Hello. osteoarthritis diagnosed last October

paulbn Member Posts: 3
edited 28. Nov 2023, 14:04 in Living with arthritis
After several months of what I thought was muscular inflammation I went for an xray and was told I had osteoarthritis in left hip and knee. Apart from being given increasingly strong painkillers I was given no other information. NSAIDs do help reduce pain by about 50% but also affetc my testosterone levels which is not a good thing as I have been living with locally advanced prostate cancer for 4 years. Why can I not discuss the arthritis to get full details such as how advanced it is, whether any abnormalities have occurred or what posible actions can be taken. My GP just issues stronger painkillers, which is not always useful as I drive part-tim for a living so cannot take anything which affects my safety. He will not refer me to a specialist.


  • [Deleted User]
    [Deleted User] Posts: 3,635
    edited 30. Nov -1, 00:00
    Hello paulbn, and welcome to the forum.

    I am sorry to hear about your recent diagnosis, and that you haven't been happy with the support you have received since.

    It sounds like you and your GP would benefit from having a discussion about why a referral to a specialist is not warranted. Although we are unable to offer any specific medical advice, the link below provides some useful information on living with osteoarthritis and the treatments available.


    Dealing with multiple problems at once can be overwhelming at the best of times. I hope that this forum at least provides you with useful information and support. I'm sure our members will soon jump in and share their experiences with you.

    Do let us know how you get on.

    Best wishes,
  • dreamdaisy
    dreamdaisy Member Posts: 31,520
    edited 30. Nov -1, 00:00
    Hello, I am sorry you have had this diagnosis on top of everything else. I have OA as a result of my other arthritis and yes, it is true to say that there is little to be done about it until the deterioration is such that surgery becomes an option.

    GPs deal with OA but they are limited in their options - pain relief, anti-inflammatory medication and perhaps a referral to physio is the limit of what can be done. Any form of arthritis is progressive and degenerative, with OA once the right level of damage is reached surgery can become an option but until then there is little to be done. Your GP doesn't seem to be that helpful, one thing that works against OA is its ubiquity and there are no specialists a such, just orthopaedic surgeons: it could be that your OA is not advanced enough as yet for that but at least he could tell you that rather than just refusing a referral. There are around ten million arthritics in the UK, the majority with OA. It is a disease that can have its worst effects remediated but it is not curable as such.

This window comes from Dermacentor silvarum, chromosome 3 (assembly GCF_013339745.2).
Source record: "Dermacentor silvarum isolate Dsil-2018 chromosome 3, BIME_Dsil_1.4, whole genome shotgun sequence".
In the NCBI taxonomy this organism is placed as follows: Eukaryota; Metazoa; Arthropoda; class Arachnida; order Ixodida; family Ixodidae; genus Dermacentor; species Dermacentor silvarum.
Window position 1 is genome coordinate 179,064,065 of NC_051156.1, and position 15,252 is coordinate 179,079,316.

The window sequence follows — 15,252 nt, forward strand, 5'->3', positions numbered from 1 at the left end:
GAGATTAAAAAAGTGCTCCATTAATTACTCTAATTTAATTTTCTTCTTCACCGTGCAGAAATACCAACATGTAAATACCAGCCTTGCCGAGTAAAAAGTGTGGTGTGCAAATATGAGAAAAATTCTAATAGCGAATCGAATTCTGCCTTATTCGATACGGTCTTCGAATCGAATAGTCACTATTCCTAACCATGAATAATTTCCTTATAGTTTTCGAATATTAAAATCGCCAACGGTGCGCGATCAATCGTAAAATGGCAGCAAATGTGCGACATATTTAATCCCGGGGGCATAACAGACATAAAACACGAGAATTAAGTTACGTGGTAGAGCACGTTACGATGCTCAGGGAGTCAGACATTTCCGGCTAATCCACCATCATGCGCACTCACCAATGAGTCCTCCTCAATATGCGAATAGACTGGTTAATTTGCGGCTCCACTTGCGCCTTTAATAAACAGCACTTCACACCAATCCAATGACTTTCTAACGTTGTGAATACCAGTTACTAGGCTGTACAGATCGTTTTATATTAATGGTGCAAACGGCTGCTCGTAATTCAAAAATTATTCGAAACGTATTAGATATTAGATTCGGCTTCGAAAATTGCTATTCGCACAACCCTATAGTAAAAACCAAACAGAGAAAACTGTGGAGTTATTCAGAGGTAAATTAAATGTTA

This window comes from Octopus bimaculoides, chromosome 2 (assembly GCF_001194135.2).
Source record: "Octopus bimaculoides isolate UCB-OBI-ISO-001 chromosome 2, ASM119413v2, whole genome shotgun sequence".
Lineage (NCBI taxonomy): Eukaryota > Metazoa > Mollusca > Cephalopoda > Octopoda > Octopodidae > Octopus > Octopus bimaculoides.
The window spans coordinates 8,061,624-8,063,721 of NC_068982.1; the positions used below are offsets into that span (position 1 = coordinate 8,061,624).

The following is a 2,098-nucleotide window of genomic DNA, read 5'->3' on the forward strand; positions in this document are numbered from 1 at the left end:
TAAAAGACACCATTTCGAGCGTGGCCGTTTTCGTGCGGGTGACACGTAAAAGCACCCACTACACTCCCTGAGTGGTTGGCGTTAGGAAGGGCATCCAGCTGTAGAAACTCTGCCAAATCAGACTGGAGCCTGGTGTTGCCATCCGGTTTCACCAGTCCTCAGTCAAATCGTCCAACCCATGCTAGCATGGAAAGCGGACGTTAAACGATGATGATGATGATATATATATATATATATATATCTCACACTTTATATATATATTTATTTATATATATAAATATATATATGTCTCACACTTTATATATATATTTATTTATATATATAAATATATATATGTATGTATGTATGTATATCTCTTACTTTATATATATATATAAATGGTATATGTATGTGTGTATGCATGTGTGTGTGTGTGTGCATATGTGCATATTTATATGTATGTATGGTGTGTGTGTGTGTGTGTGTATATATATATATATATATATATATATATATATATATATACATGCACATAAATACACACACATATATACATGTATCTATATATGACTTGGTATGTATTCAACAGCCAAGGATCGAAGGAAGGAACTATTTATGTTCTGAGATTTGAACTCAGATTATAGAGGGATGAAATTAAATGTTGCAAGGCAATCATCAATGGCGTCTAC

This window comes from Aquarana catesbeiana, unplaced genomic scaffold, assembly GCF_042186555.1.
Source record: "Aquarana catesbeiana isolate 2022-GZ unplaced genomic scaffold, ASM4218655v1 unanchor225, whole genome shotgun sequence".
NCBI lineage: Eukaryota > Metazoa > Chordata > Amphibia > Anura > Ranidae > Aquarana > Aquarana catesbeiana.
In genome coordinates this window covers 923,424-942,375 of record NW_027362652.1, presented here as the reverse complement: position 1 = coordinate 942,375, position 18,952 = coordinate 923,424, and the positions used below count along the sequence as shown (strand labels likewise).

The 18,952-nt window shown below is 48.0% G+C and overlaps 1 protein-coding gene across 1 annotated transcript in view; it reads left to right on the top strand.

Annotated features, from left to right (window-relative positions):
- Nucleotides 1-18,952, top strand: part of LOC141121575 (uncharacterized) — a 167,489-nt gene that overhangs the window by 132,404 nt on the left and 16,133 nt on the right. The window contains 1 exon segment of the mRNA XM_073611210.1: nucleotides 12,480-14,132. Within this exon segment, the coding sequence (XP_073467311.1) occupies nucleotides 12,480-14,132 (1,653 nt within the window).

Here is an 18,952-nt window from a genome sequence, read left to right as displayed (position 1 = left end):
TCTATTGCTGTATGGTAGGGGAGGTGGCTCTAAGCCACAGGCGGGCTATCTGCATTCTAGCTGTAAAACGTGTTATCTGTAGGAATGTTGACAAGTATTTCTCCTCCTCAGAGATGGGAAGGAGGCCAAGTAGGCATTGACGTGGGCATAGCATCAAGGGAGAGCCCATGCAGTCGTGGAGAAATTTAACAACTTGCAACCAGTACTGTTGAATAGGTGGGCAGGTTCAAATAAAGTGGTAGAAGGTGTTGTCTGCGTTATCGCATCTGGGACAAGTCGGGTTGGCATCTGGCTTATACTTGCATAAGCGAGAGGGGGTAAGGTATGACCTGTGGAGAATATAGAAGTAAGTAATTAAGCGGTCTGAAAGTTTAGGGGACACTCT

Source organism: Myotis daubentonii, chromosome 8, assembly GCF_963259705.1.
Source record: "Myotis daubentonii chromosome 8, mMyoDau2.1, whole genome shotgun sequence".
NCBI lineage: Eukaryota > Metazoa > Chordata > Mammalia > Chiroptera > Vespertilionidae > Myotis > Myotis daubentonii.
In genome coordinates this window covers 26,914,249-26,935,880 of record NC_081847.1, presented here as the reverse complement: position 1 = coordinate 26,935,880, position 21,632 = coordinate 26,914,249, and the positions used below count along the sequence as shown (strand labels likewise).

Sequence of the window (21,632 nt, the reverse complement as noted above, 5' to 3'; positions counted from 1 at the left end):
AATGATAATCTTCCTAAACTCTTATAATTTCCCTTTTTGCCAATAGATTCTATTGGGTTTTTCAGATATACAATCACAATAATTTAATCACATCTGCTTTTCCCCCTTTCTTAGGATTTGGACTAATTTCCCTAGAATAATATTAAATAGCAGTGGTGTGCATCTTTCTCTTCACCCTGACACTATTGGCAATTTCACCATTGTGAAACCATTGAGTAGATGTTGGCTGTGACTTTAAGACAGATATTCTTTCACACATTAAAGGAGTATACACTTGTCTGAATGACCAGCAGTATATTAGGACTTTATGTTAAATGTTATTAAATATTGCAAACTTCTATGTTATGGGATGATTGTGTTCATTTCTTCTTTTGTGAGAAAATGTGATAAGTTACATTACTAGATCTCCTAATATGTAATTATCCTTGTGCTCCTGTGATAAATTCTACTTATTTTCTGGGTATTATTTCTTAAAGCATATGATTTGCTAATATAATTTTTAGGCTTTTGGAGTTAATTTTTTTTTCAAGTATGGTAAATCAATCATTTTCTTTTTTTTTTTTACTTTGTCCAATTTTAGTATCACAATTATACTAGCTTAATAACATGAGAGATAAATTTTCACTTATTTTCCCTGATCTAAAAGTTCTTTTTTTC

I cannot think of anything else to say - I am under the pain cosh at the moment so have a brain like porridge. :lol: DD
    Have you got the despatches? No, I always walk like this. Eddie Braben
  • stickywicket
    stickywicket Member Posts: 27,719
    edited 30. Nov -1, 00:00
    Hi Paul and welcome from me too.

    I'm sorry about the diagnosis. Given your prostate cancer it seems very unfair that you should have OA but, I guess, no-one ever said life should be fair so we just have to get on with things.

    Which is clearly what you're trying to do but feeling hampered by the GP's apparent lack of interest. As DD says, it can often seem like that as there really isn't a great deal they can do. We can help ourselves though (I have RA and OA) by sticking to a sensible weight, a healthy diet and doing plenty of exercise(s). We're not usually referred to a consultant until / unless we need surgery. There are no specialists in OA. It's the orthopaedic surgeons who deal with OA once needed.

    I wonder where you got your information about NSAIDS from as, according to the NHS, that's not wholly accurate. See here https://tinyurl.com/y5qp57g5 .

    Your GP will be able to give some thoughts on how advanced it is from the x-ray. Frankly, that doesn't mean much though as pain perception seems to bear little relationship to that. I don't know what you mean by 'abnormalities'. I guess we can get osteophytes / bony projections but they make no difference to anything, certainly not treatment. You main action to take, believe me, is physio. That does make a difference. You can ask for a referral or just look at the exercises given on the top menu here.
    If at first you don't succeed, then skydiving definitely isn't for you.
    Steven Wright
  • paulbn
    paulbn Member Posts: 3
    edited 30. Nov -1, 00:00
    Hello again and thanks for your replies. Regarding NSAID for E.D. , specifically ibuprofen, I first noticed this effect myself once I began taking it rergularly, and believe me, when, as a formerly "active" male you lose that ability it can be devastating. I was getting noticeable effects. I then went to the internet to find it is a possible side effect. (have I "accidentally found a non-viagra answer? haha.)

    As to my GP. when I can actually see the same one more than once!, I shall specifically ask for more detailed info regarding my xray results.

    Thanks for your support. I shall visit this forum regularly.